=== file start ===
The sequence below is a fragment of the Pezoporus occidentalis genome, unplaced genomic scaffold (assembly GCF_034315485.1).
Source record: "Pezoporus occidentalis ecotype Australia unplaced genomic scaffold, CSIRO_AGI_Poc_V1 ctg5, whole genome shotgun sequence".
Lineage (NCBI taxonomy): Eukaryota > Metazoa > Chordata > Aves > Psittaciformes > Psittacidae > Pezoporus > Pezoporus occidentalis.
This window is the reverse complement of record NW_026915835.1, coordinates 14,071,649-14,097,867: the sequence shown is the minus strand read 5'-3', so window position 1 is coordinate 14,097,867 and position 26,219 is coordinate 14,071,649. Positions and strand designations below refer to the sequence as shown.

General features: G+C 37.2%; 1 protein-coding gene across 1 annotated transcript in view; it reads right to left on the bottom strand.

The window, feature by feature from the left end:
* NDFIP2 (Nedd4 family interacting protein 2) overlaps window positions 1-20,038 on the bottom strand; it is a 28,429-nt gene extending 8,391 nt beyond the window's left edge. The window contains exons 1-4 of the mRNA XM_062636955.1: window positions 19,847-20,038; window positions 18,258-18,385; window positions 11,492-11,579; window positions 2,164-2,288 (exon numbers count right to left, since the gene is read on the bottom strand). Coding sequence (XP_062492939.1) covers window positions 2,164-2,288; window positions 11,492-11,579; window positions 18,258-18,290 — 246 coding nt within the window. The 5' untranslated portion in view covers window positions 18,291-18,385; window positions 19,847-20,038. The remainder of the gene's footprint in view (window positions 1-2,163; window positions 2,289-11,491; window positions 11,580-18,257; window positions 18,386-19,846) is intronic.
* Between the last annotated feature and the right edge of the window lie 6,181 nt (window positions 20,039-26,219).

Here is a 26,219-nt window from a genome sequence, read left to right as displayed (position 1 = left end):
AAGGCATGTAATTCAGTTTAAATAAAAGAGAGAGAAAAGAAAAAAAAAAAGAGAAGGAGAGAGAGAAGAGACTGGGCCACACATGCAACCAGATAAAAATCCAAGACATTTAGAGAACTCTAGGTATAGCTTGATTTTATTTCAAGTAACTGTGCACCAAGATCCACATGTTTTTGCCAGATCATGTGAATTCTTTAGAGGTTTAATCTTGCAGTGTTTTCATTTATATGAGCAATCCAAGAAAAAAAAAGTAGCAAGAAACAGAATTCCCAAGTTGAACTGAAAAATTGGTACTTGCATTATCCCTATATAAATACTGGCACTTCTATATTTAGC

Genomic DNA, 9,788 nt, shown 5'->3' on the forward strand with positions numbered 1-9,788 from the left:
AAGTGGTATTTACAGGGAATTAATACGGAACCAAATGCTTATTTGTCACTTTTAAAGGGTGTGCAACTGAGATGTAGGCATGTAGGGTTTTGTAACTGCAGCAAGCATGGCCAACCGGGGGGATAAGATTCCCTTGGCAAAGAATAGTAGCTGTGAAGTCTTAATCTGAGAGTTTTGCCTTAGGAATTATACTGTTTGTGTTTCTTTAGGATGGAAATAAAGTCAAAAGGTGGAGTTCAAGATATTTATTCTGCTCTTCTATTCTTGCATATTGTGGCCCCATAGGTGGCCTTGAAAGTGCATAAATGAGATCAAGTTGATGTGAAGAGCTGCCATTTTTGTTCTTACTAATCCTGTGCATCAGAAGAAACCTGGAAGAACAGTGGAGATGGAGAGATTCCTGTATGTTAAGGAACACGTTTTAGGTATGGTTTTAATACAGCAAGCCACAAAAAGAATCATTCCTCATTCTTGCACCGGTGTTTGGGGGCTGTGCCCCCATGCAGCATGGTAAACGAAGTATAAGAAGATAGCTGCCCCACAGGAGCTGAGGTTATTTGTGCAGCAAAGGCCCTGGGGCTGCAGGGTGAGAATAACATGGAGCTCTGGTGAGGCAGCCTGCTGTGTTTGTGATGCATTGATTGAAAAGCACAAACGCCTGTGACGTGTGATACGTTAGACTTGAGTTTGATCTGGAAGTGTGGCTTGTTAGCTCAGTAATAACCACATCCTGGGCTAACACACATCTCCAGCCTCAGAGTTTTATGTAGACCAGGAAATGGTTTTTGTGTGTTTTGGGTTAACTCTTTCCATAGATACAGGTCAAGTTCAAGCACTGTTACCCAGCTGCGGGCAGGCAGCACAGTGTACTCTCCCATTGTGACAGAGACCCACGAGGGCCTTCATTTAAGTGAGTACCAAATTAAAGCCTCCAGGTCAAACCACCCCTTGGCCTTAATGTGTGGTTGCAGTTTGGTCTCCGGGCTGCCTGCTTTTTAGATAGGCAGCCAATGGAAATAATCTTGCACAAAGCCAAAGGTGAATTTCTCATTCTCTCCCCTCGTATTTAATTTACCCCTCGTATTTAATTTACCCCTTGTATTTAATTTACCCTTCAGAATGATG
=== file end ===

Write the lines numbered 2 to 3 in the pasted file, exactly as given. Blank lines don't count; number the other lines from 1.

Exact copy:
Source record: "Pezoporus occidentalis ecotype Australia unplaced genomic scaffold, CSIRO_AGI_Poc_V1 ctg5, whole genome shotgun sequence".
Lineage (NCBI taxonomy): Eukaryota > Metazoa > Chordata > Aves > Psittaciformes > Psittacidae > Pezoporus > Pezoporus occidentalis.